Coal production expected to increase

Coal Production Expected to Increase from South Kalimantan

Coal production in South Kalimantan has the potential to increase. South Kalimantan coal production by 2008, until the month of November reached 71.9 tons, of which 68.2 million tonnes were sold locally and internationally, 48.3 tons and 19.9 tons consecutively. In late 2008, production is expected to reach 78.5 million tons. Coal production in the region of South Kalimantan has the potential to increase in coming years. Apart from the vast coal reserves, several companies are currently in the stages of exploration and construction in the area 

This production is expected to keep rising in coming years, at least for the next five years. The 2009 production target was fixed at 86.8 million tonnes, while 2010 is estimated to reach 97.4 million tons, reaching a peak of 101.1 million tonnes in 2011. 2012 coal production is expected to slightly decline, totalling 96.4 million tons. 

There are currently 17 coal companies which are implementing the PKP2B model, with an extraction capacity of 2994 million tons. Current deposit of coal is estimated at 1390 million tons. Coal deposit for the whole of South Kalimantan is located at 1669 million tons.
The quality of South Kalimantan coal in general contains a calorific value of 3578 – 7298 kcal/kg; 0,04 – 2,94 % sulphur; 1-27,19% ash; 35 – 45,9% fix carbon; 38 – 70 HGI; 27,7 – 48,5% volatile matter; 3,54 – 24% inherent moister; and total moisture of 3,54 – 45%.

Beside its vast amount of coal, South Kalimantan is also rich in mineral reserves. According to data from the Center of Energy Resources, South Kalimantan has several mineral reserves including primary iron (9,9 million tonnes of ore and 5,97 million tonnes of metal), laterite iron (510 million tonnes of ore and 240,57 million tonnes of metal), laterite titanium (596,49 million tonnes of ore and 2,164 tonnes of metal), chrome (152 thousand tonnes of ore and 45,5 thousand tonnes of metal), primary gold (259,7 million tonnes of ore and 1,173 tonnes of metal), and placer gold (255,8 million tonnes of ore and 28,946 tonnes of metal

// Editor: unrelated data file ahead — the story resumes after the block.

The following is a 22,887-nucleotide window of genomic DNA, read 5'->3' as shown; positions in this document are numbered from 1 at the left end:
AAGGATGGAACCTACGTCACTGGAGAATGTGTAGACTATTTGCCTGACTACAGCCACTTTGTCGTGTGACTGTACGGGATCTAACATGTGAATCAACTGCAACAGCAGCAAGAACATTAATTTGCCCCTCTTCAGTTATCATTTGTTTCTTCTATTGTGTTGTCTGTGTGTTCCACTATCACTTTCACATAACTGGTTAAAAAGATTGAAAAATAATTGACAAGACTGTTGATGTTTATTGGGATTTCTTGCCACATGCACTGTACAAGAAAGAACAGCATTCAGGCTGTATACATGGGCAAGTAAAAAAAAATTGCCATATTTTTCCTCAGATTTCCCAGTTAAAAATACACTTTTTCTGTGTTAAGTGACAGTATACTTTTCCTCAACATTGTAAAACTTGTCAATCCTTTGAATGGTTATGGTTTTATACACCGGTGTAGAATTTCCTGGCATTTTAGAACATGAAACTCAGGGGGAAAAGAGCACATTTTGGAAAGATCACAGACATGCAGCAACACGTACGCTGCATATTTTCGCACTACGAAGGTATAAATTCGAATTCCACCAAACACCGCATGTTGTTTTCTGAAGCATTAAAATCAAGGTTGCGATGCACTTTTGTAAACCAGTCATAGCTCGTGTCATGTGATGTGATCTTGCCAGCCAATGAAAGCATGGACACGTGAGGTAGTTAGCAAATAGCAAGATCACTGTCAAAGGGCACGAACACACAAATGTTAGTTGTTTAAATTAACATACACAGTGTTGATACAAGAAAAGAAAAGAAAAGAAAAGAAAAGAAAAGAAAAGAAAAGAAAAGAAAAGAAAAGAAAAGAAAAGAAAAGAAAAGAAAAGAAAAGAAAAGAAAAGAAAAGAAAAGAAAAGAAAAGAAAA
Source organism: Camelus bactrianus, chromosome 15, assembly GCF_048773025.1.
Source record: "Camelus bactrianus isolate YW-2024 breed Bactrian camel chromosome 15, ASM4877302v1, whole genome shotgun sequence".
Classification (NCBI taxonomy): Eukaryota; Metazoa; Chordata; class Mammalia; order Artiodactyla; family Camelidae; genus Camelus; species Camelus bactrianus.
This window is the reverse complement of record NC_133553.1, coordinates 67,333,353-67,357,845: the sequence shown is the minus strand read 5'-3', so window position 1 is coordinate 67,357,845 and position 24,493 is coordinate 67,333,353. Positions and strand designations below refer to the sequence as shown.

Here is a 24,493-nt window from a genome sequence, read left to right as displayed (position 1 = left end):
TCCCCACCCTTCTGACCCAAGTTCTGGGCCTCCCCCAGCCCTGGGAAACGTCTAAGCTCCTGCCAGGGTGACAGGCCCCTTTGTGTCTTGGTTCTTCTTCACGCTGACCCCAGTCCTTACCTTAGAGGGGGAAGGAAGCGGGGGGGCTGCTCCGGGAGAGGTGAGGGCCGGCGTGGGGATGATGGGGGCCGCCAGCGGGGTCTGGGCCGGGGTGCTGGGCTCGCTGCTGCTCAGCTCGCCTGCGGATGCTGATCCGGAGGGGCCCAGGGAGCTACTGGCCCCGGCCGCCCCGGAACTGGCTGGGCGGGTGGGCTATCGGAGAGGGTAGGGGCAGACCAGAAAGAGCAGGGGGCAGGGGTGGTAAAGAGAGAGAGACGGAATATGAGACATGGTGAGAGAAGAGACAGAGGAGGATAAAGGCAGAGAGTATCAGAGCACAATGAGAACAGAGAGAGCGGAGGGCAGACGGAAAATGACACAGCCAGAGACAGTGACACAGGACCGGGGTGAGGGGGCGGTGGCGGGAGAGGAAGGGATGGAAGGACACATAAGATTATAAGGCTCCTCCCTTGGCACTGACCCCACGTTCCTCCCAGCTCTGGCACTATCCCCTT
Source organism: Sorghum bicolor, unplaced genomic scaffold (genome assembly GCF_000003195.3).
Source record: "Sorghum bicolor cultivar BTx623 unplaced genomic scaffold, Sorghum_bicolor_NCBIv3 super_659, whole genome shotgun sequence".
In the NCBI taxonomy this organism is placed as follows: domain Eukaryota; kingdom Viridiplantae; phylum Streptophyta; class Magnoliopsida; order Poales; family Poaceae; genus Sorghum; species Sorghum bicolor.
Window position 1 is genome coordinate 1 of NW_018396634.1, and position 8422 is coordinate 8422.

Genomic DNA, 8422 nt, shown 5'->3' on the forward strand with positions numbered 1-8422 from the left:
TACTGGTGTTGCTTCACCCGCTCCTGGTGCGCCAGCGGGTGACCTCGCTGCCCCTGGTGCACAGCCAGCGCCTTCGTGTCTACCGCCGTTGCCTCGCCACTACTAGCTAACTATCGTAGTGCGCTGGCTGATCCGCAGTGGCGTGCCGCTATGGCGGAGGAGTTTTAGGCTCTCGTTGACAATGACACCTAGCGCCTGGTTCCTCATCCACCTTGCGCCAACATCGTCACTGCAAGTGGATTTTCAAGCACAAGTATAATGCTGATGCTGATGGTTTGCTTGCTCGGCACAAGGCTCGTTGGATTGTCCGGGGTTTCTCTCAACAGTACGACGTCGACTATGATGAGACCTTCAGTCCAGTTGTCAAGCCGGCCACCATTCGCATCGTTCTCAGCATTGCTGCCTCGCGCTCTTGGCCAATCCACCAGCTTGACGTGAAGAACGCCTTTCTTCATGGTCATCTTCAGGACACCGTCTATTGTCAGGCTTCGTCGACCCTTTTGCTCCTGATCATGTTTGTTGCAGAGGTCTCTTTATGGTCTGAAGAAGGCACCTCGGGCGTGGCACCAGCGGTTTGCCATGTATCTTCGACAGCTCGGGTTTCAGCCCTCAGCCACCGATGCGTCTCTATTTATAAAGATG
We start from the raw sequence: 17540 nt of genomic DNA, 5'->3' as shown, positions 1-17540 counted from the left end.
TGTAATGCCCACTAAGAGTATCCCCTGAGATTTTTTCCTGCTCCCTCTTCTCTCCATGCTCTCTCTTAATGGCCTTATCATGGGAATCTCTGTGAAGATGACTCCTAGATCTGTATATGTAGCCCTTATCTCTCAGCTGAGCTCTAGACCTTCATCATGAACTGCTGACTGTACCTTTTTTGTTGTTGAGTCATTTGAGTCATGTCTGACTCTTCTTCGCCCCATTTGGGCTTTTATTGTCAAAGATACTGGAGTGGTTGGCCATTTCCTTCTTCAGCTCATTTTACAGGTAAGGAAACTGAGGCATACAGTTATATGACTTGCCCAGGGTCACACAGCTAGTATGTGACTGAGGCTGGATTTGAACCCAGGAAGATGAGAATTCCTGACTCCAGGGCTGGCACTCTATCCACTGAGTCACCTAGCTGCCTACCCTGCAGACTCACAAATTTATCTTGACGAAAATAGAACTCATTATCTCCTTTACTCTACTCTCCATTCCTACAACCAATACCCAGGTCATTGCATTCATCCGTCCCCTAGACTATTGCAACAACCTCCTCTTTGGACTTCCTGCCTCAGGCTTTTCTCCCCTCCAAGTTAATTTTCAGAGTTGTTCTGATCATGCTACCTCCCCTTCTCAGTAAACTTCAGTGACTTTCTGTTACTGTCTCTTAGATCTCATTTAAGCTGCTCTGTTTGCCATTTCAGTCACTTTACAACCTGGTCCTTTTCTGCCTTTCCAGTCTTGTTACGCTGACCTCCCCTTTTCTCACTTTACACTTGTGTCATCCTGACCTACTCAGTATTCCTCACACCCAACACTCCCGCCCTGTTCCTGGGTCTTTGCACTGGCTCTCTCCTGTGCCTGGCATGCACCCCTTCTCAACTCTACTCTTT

The Coal and Mining Law, approved during the House of Representatives plenary meeting on December 16, 2008 seeks to domestically increase mining commodity value. Mining companies are required to process their products domestically and at the same time prohibited from exporting raw material. This is aimed at increasing state revenue, opening new job opportunities, and increase public welfare.

“The Mining Law prohibits the export of raw material. This is a major change in our natural resources management, which is approved by the House of Representatives plenary meeting on December 16, 2008” explains the Minister of Energy and Mineral Resources, Purnomo Yusgiantoro during the explanation on “Mining Law: A New Era in Mining” in Jakarta on Wednesday (21/1).

The Minister further explains that for more than 30 years, we have been exporting raw mining products overseas, while at the same time importing processed products such as nickel, silver, and other products at a much higher price. This Mining Law aims to change this condition for the benefit of the nation.

The minister further explains that this task will not be an easy one, “this will only be accomplished through commitment and hard work”. The minister reminds that according to the 1945 Constitution, all natural reserves including mineral and coal as an un-renewable resource must be managed wisely to benefit the whole nation.

According to the minister, this Mining Law will provide a larger opportunity for Indonesia and its people to improve their natural resource management. “There have been a lot of debates, discussions, and agreements that we have been through before this law was issued. Of course not all ideas and opinions are accommodated in this law, but I am certain that several important and strategic aspects needed to carry out article 33 verse 3 of that 1945 Constitution is governed by this law. One of these aspects includes keeping a good investment climate”.

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